My very first experience with guns was at a training facility in the Nevada desert. Sounds ominous, very alien – government conspiracy type thing, but it wasn’t as bad as it sounds.
I have seen guns on the hips of the police and also slung over the shoulders of soldiers in France, but I had never held one in my hands and of course, never fired one. At first I was terrified at the thought of shooting one, although I’m not sure why. I guess it is just plain old fear of the unknown that makes us scared of things we don’t understand. Plus there was always the fear I might accidently shoot someone, or worse, myself.
But after learning more about guns from my BF, some of my fear had turned to curiosity. I was ready to take the next step and learn how to really shoot a gun. So of course we flew to the other side of the world. You just can’t learn that stuff here in Australia.
We planned the shooting adventure as part of our holiday. Most people plan theme parks, beaches and relaxation on their holiday. Well, we did all the fun tourist stuff first – road tripping through California, Nevada and Utah, seeing the biggest tree in the world, visiting real snow, Disneyland and beaches. Then we headed to Vegas to begin the serious part of the trip.
We rented a hotel in Vegas and drove our rental car (a jeep which had a soft top that didn’t close properly and made wind noise so loud that we had to shout to hear each other) for about an hour out into the desert to the training facility. I was literally shaking in the car and didn’t have a clue what to expect.
We checked in and I got my belt and gun. I didn’t get to touch it – it went straight into my holster and only came out when we were on the line and instructed to do so. We participated in some lectures and then finally we were out on the range. It was gravel covered with about a thousand bits of brass casing covering it. The first shot we took was with an instructor pulling the trigger for us. I actually had tears in my eyes when the first bullet fired.
I jumped every time a gun fired for the first day. I wanted to leave and thought I would never be good at this. But I suffered on for the rest of the day because I didn’t want to disappoint my BF. I contemplated not going back, but I decided to see it through.
Day 2 started off much better, with no jumping at every shot and my skills actually improving. There were 4 instructors. One was the range master (main instructor) and the others helped us all out. I had one instructor who was so patient and helpful. I think if it wasn’t for Wayne I might not have made it through the course.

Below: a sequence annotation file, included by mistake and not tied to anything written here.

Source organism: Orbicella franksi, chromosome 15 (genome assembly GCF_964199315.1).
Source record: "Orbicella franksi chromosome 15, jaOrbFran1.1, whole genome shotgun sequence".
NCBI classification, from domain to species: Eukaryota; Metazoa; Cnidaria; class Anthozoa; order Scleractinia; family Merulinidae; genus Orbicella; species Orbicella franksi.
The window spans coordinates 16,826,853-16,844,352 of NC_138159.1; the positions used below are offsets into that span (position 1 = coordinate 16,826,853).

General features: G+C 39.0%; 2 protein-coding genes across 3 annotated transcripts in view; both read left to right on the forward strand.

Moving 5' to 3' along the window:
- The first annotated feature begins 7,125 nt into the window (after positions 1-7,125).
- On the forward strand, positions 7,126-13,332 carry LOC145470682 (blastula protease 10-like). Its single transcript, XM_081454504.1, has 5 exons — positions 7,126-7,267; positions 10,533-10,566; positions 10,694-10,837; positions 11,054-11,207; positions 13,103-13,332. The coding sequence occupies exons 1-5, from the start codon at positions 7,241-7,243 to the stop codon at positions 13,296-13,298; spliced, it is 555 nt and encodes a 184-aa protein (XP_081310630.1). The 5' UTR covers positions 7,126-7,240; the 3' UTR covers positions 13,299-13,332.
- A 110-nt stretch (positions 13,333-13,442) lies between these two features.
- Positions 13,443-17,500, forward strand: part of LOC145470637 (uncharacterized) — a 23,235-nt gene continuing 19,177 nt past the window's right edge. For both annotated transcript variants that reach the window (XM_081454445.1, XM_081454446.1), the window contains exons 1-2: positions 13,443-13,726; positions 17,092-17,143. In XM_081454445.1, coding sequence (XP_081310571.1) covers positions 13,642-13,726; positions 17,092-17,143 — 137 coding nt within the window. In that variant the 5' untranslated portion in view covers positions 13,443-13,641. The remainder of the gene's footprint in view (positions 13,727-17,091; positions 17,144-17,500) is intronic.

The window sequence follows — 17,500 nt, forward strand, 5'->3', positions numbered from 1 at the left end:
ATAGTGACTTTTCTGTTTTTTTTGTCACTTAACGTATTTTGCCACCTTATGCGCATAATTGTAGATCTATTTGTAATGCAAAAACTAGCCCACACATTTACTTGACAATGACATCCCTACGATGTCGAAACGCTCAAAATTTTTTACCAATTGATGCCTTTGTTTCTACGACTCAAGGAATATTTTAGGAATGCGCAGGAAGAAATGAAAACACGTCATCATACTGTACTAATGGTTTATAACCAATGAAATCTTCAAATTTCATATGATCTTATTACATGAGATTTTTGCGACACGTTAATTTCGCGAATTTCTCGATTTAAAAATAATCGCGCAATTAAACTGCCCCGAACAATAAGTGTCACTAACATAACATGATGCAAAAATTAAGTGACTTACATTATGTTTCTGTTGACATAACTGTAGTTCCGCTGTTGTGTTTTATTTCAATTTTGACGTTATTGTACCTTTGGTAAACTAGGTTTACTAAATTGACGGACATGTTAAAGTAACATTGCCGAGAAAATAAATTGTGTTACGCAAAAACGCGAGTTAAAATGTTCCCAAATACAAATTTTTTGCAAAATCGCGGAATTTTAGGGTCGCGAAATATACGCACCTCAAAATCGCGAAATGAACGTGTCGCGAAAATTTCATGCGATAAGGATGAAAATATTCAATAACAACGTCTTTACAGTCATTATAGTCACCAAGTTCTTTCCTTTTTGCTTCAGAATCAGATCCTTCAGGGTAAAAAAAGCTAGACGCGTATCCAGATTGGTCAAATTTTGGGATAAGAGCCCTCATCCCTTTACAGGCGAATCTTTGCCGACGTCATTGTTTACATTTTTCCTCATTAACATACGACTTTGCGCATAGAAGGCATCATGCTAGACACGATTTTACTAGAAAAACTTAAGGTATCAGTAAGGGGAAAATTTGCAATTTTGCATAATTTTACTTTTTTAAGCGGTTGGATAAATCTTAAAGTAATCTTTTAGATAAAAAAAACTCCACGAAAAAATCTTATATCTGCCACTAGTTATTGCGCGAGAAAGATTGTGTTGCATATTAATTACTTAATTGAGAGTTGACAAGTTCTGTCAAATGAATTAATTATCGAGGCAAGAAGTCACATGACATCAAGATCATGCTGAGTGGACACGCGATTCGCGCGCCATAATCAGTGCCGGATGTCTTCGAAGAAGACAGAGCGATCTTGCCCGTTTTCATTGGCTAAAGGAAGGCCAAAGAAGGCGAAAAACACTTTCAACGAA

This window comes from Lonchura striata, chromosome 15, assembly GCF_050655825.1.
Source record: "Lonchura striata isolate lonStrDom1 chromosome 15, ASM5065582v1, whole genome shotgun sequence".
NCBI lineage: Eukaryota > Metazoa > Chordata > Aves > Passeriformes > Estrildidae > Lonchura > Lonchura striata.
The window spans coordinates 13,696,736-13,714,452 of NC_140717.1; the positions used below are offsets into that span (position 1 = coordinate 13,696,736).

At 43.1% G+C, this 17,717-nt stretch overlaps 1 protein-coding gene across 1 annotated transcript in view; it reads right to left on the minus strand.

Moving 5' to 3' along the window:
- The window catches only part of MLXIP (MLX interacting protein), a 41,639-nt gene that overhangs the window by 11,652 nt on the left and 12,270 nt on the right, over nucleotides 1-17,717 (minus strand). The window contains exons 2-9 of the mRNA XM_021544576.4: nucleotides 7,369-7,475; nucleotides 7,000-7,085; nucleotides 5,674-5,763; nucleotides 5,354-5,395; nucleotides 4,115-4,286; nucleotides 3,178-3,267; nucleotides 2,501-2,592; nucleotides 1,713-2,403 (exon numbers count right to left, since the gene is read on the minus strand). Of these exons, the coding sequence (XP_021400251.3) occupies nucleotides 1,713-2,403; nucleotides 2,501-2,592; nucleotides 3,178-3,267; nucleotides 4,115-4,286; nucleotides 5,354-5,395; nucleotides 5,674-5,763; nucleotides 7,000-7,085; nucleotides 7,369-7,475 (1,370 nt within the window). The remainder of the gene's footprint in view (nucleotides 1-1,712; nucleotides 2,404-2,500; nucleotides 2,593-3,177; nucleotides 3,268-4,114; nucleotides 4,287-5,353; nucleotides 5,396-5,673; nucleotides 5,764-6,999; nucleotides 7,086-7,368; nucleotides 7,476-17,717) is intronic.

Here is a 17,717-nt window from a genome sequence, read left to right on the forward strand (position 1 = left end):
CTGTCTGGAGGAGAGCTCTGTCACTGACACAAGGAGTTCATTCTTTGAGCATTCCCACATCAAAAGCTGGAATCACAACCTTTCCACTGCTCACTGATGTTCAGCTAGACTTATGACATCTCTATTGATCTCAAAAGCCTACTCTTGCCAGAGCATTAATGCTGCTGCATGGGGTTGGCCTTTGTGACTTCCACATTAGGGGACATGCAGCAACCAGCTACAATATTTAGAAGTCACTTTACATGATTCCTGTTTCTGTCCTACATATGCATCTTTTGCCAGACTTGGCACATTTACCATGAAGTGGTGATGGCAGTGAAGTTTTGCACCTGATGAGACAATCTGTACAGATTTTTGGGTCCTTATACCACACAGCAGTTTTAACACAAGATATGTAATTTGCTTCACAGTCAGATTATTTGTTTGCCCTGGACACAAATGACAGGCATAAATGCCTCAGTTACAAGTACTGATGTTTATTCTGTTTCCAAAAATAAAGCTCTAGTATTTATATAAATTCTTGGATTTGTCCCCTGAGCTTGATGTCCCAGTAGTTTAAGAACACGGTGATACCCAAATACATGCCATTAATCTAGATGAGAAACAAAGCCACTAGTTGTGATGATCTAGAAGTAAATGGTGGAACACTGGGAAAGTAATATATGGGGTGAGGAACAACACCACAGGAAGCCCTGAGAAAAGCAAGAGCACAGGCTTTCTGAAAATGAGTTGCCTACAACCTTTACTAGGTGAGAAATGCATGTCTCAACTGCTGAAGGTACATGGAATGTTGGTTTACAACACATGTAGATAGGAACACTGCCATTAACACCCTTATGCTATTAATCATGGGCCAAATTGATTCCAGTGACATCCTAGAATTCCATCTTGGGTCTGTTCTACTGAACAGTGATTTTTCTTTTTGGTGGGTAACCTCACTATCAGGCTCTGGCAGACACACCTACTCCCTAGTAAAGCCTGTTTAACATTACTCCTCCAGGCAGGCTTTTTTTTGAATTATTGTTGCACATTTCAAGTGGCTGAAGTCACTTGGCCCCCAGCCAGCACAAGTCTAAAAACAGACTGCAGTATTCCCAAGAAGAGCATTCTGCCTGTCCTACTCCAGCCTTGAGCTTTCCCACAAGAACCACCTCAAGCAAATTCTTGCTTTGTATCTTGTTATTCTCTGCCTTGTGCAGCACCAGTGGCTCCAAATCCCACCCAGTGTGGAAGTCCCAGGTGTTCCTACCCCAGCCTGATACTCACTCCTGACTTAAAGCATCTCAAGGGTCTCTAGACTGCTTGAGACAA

I learnt so much in 4 short days. I learnt how to handle a gun safely (which was my biggest fear. I was seriously worried I would shoot myself in the foot by accident) and how to shoot like a ninja. Well no, not a ninja. (Side note: Do ninjas have guns?) Anyway, I could shoot really, really well.
And more than that, I loved it! I was up early ready to go before dawn and even practiced with the rubber gun back in the hotel at night. I had crazy dreams about being on the range, and was even heard muttering range commands in my sleep. At one stage I even called out “Nice shooting!”
After my course was over and I had to give my gun back, I felt so sad. I felt sad all night. So much so, that the next day I booked in to the course again. It had been a big turnaround for me from a teary shaking girl to a confident and competent shooter. And damn did that feel good!
Before I left Australia I was already pro gun. Even though I had never shot a gun, I was still of the belief that law abiding citizens have the right to own guns and use them for self defence purposes if the situation arose. Maybe one in ten thousand people in this country might agree with me. The rest would look at me as if I was some crazy gun toting maniac and start backing away from me, debating whether or not to call the authorities.
In America, it is easy to find people who think the same way. You can easily find people who make you feel like you are an old family friend, being welcomed home. Sad to say, I have never felt so at home as I did when I was learning how to shoot.
I heard stories from instructors about the benefits of owning guns and being able to use them effectively. It wasn’t until I heard these firsthand accounts that it really hit home how important it was. Also how very sad it was that at home people could not see this.
But I have learnt that there is no point being sad about this. Changing the minds of Australians on this issue is harder than trying to lick chocolate off your own nose. (Go on, try it. It’ll be funny).So I am not trying to change people’s mind. I will just talk about my own experiences and the things that I learn along the way. I hope you will join me.